On appeal to the Supreme Court of New Jersey, PMA argued that the Appellate Division created a novel cause of action by permitting an insurance company that had already settled with its insured to be sued for a share of defense costs by a co-insurer. OneBeacon, on the other hand, argued that the decision by the Appellate Division was consistent with decades of New Jersey case law concerning allocation of costs in matters involving a continuous trigger.
In considering the issue, which it acknowledged was novel, the Supreme Court revisited its decision in Owens-Illinois wherein it adopted a continuous trigger theory for cases involving progressive or individual injury, and wherein it established a pro rata methodology for allocating loss among multiple insurers during the triggered period based on policy limits and years on the risk. The court noted that its decision in Owens-Illinois “envisioned the litigation of direct claims between co-insurers to ensure that the policyholder's losses would be equitably allocated among its carriers.” While Owens-Illinois and its progeny concerned allocation of indemnity amounts among insurers and their respective insured, the court reasoned that it should also apply in the context of claims for reimbursement of defense costs:
We concur with the Appellate Division that recognizing an insurer's cause of action for contribution against a co-insurer for allocation of defense costs comports with Owens-Illinois and its progeny. Although the Court in Owens-Illinois considered an issue not raised by this case -- co-insurers' obligations to indemnify their common insured -- it envisioned a judicial determination of "the portion allocable [to each carrier] for defense and indemnity costs." … The Court recognized in Owens-Illinois that the insurer's obligation to indemnify the policyholder may engender contribution claims between insurers that share the same insured, independent of any right of subrogation to the claims of the insured. … Like the obligation to indemnify the insured addressed in Owens-Illinois and Carter-Wallace, the obligation of successive insurers to pay the policyholder's defense costs can be readily determined by equitable allocation. Absent a right of contribution, a carrier that pays defense costs as they are incurred might alone bear a burden that should be shared. An inequitable allocation of the cost of defense, like an unfair allocation of the obligation to indemnify, may justify a judicial remedy.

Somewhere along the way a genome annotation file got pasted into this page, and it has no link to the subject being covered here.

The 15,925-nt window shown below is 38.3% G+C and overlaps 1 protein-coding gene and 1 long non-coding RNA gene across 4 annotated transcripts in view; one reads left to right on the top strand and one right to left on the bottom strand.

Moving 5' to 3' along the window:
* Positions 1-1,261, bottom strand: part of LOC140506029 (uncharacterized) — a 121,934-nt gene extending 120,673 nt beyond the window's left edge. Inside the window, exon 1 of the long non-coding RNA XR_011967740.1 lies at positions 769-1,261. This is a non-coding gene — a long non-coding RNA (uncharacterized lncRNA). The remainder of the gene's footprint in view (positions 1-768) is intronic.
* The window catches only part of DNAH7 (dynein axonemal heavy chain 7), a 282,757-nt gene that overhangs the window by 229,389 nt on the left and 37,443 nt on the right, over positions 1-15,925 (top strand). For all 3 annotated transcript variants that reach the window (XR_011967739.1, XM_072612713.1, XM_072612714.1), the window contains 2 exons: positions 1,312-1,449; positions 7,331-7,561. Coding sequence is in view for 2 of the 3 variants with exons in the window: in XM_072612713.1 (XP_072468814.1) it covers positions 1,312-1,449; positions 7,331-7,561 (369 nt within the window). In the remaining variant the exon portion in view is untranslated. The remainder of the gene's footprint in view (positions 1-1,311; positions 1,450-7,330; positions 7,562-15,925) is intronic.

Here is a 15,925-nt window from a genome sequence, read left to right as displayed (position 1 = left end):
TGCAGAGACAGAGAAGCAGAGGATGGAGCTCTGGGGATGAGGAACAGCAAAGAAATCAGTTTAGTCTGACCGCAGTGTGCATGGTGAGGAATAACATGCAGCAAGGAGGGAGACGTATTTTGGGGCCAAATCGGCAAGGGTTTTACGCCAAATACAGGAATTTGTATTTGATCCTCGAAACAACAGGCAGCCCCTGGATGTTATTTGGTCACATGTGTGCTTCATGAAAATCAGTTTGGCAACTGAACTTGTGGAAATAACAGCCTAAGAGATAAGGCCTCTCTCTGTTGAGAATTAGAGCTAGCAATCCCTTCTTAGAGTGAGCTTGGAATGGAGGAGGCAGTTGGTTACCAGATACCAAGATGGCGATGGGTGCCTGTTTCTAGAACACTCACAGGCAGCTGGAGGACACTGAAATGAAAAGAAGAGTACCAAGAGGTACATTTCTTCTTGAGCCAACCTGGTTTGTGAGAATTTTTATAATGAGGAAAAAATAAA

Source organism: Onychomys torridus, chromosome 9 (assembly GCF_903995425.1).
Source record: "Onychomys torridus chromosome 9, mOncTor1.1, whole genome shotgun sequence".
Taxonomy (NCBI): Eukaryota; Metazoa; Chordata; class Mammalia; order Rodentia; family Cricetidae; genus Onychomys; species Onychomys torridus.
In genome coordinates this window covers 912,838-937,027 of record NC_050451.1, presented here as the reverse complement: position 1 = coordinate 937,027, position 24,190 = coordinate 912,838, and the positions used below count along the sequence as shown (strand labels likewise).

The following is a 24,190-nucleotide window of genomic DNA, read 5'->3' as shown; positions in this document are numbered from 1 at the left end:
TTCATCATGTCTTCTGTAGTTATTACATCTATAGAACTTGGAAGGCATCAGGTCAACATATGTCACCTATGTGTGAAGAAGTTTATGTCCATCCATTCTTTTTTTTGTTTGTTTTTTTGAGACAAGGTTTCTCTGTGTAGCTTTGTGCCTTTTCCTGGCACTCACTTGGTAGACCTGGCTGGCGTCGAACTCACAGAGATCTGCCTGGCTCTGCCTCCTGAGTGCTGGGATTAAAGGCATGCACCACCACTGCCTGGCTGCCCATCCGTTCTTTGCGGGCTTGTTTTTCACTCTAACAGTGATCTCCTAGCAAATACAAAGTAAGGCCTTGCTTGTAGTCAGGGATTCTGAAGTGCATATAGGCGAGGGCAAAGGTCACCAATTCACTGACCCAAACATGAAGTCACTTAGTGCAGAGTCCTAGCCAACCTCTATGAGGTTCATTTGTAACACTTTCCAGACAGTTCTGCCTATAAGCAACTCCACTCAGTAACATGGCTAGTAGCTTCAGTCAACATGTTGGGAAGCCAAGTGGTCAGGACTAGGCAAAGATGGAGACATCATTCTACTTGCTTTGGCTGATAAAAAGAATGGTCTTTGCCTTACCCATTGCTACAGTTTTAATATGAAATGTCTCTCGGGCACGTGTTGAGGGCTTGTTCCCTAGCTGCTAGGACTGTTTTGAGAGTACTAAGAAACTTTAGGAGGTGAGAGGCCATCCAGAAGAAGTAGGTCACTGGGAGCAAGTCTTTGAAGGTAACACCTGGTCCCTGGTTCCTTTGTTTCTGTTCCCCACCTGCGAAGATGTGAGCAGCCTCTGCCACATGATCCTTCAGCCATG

The court found several justifications for its holding. Allowing such a contribution claim, explained the court, fosters a “strong incentive for prompt and proactive involvement of all responsible carriers.” The court also reasoned that the right to contribution may promote early settlement and create an incentive for insureds to purchase sufficient coverage in every year. Perhaps just as important to the court is that permitting a contribution claim under the circumstances “serves the principle of fairness recognized in Owens-Illinois.” In this connection, the court noted that:
… an insurer that refuses to share the burden of a policyholder's defense is rewarded for its recalcitrance, at its co-insurer's expense, unless the insurer who pays more than its share of the costs has an effective remedy. Recognition of an insurer's contribution claim against its co-insurer serves "the demands of simple justice." … In short, an insurer's … an insurer that refuses to share the burden of a policyholder's defense is rewarded for its recalcitrance, at its co-insurer's expense, unless the insurer who pays more than its share of the costs has an effective remedy. Recognition of an insurer's contribution claim against its co-insurer serves "the demands of simple justice." … In short, an insurer's direct claim for allocation, asserted by an insurer that pays a disproportionate amount of the defense costs against other insurers of the same policyholder, promotes the principles underlying this Court's decisions in Owens-Illinois and Carter-Wallace.